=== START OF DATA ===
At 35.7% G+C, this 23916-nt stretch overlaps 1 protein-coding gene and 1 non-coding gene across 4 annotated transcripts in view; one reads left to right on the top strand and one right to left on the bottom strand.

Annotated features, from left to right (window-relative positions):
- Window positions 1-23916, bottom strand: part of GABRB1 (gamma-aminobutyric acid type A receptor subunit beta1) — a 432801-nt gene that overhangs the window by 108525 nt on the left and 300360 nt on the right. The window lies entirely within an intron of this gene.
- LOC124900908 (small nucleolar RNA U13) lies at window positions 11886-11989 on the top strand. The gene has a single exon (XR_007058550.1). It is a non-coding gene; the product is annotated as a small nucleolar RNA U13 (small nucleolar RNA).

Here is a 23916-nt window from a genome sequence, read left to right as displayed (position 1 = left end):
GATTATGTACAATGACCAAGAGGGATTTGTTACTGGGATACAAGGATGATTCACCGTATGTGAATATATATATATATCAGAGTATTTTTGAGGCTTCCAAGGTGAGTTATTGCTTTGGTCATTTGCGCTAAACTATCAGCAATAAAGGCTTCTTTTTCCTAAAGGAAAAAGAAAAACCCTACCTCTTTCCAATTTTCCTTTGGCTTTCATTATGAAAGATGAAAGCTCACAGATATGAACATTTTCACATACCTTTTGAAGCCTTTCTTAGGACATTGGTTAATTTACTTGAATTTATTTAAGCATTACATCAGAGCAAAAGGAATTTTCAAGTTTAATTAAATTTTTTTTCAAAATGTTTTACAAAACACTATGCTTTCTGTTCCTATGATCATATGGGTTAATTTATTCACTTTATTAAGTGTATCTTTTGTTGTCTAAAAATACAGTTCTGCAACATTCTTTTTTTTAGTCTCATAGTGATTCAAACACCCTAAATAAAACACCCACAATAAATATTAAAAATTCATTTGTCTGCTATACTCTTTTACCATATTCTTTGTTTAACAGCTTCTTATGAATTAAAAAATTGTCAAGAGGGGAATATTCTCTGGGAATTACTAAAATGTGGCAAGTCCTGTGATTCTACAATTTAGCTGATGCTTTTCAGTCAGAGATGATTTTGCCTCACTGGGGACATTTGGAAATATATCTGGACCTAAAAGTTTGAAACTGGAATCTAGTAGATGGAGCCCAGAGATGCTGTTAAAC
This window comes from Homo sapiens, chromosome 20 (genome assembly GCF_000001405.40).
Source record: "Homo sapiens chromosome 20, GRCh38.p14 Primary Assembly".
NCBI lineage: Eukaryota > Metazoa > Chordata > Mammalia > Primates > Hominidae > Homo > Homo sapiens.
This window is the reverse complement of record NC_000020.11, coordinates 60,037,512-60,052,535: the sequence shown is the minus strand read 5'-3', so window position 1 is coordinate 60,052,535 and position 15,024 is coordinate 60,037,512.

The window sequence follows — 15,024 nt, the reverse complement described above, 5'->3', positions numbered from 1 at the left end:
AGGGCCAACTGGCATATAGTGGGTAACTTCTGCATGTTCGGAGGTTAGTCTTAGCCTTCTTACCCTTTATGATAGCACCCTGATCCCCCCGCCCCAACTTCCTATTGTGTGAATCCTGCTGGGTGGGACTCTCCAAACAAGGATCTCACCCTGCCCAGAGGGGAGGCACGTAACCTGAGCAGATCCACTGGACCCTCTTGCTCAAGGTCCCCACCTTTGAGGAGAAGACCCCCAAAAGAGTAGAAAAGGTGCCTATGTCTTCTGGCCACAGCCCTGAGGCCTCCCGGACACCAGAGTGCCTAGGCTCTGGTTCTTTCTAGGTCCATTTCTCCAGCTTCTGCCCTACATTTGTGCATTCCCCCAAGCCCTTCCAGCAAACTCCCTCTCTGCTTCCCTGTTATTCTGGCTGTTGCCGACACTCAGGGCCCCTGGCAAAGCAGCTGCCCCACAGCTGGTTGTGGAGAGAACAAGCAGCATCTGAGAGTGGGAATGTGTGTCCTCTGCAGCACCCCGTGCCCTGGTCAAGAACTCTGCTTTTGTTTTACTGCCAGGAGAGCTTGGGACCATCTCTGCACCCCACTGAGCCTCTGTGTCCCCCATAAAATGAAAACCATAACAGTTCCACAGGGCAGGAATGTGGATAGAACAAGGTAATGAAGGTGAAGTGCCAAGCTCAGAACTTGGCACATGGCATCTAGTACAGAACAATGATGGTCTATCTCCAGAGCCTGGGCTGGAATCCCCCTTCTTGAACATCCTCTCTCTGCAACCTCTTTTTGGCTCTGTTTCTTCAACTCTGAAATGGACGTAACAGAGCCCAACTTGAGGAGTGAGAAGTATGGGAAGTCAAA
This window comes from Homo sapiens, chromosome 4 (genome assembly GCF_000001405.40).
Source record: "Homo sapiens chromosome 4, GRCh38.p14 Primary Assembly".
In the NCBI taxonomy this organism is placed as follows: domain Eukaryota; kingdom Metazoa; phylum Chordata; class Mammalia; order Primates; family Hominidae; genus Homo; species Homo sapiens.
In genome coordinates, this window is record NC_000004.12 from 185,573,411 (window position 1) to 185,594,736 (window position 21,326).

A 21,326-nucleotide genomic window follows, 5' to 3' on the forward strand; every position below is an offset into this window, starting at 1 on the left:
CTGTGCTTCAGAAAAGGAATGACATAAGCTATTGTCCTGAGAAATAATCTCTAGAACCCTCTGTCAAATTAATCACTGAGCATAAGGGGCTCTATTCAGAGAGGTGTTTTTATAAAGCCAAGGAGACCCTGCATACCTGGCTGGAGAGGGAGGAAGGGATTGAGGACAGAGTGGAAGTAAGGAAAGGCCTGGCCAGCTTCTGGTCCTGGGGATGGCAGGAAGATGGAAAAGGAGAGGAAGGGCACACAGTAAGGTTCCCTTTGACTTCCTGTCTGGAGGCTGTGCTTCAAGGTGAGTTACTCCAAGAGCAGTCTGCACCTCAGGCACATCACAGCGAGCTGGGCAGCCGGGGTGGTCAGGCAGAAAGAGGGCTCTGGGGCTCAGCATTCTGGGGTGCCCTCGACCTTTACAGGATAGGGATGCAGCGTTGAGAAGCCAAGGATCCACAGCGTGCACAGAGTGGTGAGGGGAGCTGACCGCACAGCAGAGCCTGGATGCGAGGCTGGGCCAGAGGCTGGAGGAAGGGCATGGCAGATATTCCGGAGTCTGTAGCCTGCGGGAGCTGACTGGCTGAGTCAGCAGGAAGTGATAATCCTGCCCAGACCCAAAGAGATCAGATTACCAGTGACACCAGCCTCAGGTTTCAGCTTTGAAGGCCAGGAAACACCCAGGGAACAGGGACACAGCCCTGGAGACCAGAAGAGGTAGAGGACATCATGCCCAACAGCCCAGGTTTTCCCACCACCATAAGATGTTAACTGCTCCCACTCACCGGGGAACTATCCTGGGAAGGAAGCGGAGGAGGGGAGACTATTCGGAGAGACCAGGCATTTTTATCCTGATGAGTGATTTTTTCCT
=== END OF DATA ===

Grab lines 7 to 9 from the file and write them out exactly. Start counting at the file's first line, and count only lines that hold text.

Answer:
This window comes from Homo sapiens, chromosome 20 (genome assembly GCF_000001405.40).
Source record: "Homo sapiens chromosome 20, GRCh38.p14 Primary Assembly".
NCBI lineage: Eukaryota > Metazoa > Chordata > Mammalia > Primates > Hominidae > Homo > Homo sapiens.